You go to church and listen to the sermon every day. You sit in the pews and look around at all of the beauty within the beautiful building. Other church-goers sing and praise God. Taking communion, you thank God for all He has provided you with. Maybe you volunteer occasionally, maybe you attend meetings and luncheons, or maybe you are not the faithful member that comes every week. Whatever kind of member you are, you enjoy your church and the congregation. You love your church family; you trust the elders, deacons, and the church leaders.
After receiving the good word and an educational and moving sermon, the offering plate makes its way towards you. You give what you can, sometimes more than others. It feels good to give back to the church that guides you in your daily life. It also takes trust to hand over your hard earned money. You are assured that your money is being spent in the best interest of the church, the community, and of the congregation.
But, when do you ask, “where is the money really going?” Most churches ask for a certain amount of money every year in addition to what you can afford to drop into the offering plate every week. Trusting and obligingly, you give as requested. These churches also give a statement of where the money goes. But certain things can be vague, at best. Deacon’s fund, for instance, is a fund that you trust is being spent wisely. You assume that it is being given to families in need, to people that need help paying their bills and putting food on the table. To families that may lose their heat and electric.
But what would you say if someone that was a member of the church with children, one being an infant just home from the NICU, asked the church for help with heat and they were told to call the electric and gas company? Turned away, just like that.
That very same church bailed a person out of jail. This church used their money, that the members give unquestioningly, $250.00 of it, to bail a person out of jail.
How does this make sense? How can a church turn down a struggling mother, yet bail out a single man with no children? Does this sound like the church you go to, the church you support, the church you trust? Is this the church that takes your money and assures you that it will be put to good use?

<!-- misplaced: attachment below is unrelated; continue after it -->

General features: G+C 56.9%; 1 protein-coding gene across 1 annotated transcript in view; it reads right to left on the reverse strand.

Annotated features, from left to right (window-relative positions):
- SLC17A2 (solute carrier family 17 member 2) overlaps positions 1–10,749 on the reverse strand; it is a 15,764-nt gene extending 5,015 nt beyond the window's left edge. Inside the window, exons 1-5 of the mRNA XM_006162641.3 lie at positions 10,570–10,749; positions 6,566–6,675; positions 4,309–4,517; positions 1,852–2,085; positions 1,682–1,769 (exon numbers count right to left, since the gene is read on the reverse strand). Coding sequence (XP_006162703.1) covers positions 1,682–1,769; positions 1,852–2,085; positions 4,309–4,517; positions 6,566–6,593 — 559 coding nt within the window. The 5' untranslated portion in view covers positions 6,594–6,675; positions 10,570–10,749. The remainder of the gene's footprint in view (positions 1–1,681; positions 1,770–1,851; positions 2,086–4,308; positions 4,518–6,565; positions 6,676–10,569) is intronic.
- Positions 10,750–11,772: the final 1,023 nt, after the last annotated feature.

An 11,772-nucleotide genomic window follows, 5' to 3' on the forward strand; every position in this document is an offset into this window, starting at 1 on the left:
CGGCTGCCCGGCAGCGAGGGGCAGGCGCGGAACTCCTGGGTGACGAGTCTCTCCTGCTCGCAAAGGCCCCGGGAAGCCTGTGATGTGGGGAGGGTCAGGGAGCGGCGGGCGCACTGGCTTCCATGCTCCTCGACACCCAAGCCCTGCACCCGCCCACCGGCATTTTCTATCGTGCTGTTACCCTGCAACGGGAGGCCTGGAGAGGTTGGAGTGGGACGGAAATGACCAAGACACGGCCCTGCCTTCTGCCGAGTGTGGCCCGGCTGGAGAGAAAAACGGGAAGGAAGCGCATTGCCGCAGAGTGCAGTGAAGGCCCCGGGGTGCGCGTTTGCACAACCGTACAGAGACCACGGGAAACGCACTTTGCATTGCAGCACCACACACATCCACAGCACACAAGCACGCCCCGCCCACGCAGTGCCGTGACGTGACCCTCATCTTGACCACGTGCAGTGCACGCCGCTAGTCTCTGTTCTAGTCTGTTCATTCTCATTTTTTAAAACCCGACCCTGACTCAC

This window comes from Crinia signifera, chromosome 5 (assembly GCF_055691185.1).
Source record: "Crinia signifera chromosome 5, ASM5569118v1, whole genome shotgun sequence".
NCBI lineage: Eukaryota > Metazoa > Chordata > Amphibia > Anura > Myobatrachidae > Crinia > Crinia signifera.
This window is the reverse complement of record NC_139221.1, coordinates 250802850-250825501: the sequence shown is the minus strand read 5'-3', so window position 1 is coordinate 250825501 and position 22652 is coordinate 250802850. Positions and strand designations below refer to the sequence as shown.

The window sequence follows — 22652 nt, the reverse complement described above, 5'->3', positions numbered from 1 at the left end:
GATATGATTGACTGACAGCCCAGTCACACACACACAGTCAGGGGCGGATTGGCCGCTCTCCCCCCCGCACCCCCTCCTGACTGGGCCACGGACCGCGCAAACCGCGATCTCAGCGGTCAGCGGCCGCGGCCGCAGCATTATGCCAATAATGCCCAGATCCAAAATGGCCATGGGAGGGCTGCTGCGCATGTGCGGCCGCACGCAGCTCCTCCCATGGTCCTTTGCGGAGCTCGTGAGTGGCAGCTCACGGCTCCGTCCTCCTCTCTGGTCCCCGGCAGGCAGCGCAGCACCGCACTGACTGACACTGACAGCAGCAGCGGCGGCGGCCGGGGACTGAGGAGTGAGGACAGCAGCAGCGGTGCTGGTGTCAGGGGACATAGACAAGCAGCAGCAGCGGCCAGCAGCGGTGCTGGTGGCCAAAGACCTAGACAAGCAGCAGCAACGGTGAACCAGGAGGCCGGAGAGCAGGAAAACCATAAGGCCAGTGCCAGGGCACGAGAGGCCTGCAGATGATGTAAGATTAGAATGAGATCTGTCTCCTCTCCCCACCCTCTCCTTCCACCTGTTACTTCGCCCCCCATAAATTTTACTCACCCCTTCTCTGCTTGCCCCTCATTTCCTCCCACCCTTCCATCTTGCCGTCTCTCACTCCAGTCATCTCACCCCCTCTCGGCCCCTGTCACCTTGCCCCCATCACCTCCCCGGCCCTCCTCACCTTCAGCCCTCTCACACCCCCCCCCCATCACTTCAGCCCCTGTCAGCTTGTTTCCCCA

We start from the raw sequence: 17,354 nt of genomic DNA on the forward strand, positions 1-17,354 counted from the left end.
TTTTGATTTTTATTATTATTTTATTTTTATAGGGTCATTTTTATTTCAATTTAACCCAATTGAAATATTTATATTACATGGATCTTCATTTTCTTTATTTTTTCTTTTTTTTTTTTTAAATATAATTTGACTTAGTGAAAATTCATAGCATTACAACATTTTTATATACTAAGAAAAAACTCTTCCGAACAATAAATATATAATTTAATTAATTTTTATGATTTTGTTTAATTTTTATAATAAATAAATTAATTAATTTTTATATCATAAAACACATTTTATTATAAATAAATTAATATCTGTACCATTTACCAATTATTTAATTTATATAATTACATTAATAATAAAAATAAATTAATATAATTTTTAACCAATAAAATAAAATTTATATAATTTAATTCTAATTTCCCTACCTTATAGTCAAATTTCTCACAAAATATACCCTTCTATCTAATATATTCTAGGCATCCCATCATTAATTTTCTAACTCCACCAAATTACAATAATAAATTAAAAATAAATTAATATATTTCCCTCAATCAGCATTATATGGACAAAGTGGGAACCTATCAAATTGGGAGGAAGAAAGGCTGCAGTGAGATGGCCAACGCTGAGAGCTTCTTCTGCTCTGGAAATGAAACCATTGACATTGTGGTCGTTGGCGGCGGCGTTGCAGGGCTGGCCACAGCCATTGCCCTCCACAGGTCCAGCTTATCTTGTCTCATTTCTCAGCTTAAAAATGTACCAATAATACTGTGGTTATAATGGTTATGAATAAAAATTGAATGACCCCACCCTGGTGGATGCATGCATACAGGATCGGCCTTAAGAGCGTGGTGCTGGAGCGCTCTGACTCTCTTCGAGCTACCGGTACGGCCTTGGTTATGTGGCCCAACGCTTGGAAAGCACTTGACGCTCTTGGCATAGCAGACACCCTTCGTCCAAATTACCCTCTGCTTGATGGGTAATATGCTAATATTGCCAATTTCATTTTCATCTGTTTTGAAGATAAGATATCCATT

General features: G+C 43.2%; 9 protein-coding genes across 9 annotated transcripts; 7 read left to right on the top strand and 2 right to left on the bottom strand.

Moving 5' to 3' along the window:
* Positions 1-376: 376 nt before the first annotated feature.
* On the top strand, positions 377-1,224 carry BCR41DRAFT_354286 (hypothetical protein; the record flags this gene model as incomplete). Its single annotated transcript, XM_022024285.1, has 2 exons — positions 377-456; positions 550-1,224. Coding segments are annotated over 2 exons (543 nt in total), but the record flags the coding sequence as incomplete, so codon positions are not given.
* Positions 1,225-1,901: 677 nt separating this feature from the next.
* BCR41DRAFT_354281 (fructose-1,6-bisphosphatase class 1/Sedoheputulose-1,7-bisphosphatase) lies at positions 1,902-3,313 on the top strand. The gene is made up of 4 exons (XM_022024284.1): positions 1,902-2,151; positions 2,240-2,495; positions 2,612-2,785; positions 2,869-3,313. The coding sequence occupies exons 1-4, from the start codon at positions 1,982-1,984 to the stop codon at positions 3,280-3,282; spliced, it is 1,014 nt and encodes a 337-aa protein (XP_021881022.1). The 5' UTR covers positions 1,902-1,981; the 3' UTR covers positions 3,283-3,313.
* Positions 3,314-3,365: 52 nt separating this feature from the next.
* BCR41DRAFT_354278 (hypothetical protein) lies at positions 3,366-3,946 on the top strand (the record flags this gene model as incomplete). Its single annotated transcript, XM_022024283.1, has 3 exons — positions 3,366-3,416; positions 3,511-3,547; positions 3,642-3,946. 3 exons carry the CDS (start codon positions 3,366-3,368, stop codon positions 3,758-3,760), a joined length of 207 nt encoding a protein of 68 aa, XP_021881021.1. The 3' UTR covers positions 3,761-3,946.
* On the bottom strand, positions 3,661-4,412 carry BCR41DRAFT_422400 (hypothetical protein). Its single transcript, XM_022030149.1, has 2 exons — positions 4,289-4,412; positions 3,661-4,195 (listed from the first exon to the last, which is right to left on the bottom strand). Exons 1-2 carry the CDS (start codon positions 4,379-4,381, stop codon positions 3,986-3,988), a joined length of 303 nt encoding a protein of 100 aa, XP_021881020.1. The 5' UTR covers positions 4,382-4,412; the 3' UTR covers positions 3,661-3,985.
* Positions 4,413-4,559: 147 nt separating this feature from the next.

But this did happen. It happened right here in Port Jervis NY. It happened in a church that says they are struggling financially and they need more money from their members. This church recently closed their sanctuary to save money on heating and electricity.
This church turned me down three years ago when I needed help. I had been a member there for fifteen years and was well known. I loved the congregation and they loved me. I had a new baby, had just moved, and needed help. See, my baby was very sick when she was born and was in the NICU. Because of that, my significant other had to take time off from his job. We lost some money and needed help paying the heating bill a few months after she came home. We had to keep the heat pretty high for her and it was very costly. So, I went to the church that I trusted. I went to the church that I had been giving money to for over fifteen years. They told me there were other ways to get help and gave me phone numbers to call. That was it. So, I took the phone numbers and learned that maybe this was just not the thing I could count on the church for. They let me know that even they were having a hard time financially.
So, you can imagine my surprise when I find out that they bailed another member of the church out of jail. I was appalled and livid. Though I had not been actively going to the church for quite some time, I still called it MY church. I still had pride in calling it MY church. When I volunteered in my community, which I do often, I tell them about MY church. My phone calls to the pastor went unanswered. It was very strange to me that he was available to bail a young man with no children and no wife just hours before he was unable to return my call.
I will withdraw my membership from my church. I will have a problem trusting another church with my time, money, and spiritual well being. If a church can not help a mother keep her home warm for her family and infant but can bail someone out of jail, it is not the kind of church I can force myself to have pride in or be associated with.
I am disappointed in the decision that has been made by my former spiritual leaders. It has shown me that sometimes a leader is not worth following.
Please be careful to know where your money goes. Because even churches make horrible decisions.